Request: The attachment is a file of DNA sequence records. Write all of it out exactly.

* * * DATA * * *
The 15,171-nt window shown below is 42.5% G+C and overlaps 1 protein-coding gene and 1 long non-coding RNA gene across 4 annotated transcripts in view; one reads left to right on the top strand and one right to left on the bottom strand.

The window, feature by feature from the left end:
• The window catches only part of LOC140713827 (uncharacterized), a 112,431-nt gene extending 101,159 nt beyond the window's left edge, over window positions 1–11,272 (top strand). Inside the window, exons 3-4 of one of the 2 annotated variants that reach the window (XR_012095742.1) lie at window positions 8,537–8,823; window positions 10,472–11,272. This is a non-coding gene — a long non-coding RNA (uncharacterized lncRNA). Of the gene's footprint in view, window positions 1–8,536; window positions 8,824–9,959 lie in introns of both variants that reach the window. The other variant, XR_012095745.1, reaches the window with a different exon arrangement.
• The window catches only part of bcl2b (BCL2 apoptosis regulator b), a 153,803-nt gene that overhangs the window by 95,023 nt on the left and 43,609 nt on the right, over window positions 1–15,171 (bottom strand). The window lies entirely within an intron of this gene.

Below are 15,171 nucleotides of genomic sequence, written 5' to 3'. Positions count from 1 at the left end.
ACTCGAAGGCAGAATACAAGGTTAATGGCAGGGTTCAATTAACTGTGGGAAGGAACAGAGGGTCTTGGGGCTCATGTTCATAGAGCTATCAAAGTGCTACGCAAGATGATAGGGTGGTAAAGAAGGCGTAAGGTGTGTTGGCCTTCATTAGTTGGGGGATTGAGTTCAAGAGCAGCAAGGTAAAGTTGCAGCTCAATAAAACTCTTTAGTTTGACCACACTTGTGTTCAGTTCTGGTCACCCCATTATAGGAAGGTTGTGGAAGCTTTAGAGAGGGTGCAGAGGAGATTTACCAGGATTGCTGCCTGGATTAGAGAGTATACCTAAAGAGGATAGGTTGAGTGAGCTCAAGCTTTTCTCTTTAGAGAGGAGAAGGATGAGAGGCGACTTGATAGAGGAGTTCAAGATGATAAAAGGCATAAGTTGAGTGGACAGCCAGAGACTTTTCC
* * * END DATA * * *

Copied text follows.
The 15,171-nt window shown below is 42.5% G+C and overlaps 1 protein-coding gene and 1 long non-coding RNA gene across 4 annotated transcripts in view; one reads left to right on the top strand and one right to left on the bottom strand.

The window, feature by feature from the left end:
• The window catches only part of LOC140713827 (uncharacterized), a 112,431-nt gene extending 101,159 nt beyond the window's left edge, over window positions 1–11,272 (top strand). Inside the window, exons 3-4 of one of the 2 annotated variants that reach the window (XR_012095742.1) lie at window positions 8,537–8,823; window positions 10,472–11,272. This is a non-coding gene — a long non-coding RNA (uncharacterized lncRNA). Of the gene's footprint in view, window positions 1–8,536; window positions 8,824–9,959 lie in introns of both variants that reach the window. The other variant, XR_012095745.1, reaches the window with a different exon arrangement.
• The window catches only part of bcl2b (BCL2 apoptosis regulator b), a 153,803-nt gene that overhangs the window by 95,023 nt on the left and 43,609 nt on the right, over window positions 1–15,171 (bottom strand). The window lies entirely within an intron of this gene.

Below are 15,171 nucleotides of genomic sequence, written 5' to 3'. Positions count from 1 at the left end.
ACTCGAAGGCAGAATACAAGGTTAATGGCAGGGTTCAATTAACTGTGGGAAGGAACAGAGGGTCTTGGGGCTCATGTTCATAGAGCTATCAAAGTGCTACGCAAGATGATAGGGTGGTAAAGAAGGCGTAAGGTGTGTTGGCCTTCATTAGTTGGGGGATTGAGTTCAAGAGCAGCAAGGTAAAGTTGCAGCTCAATAAAACTCTTTAGTTTGACCACACTTGTGTTCAGTTCTGGTCACCCCATTATAGGAAGGTTGTGGAAGCTTTAGAGAGGGTGCAGAGGAGATTTACCAGGATTGCTGCCTGGATTAGAGAGTATACCTAAAGAGGATAGGTTGAGTGAGCTCAAGCTTTTCTCTTTAGAGAGGAGAAGGATGAGAGGCGACTTGATAGAGGAGTTCAAGATGATAAAAGGCATAAGTTGAGTGGACAGCCAGAGACTTTTCC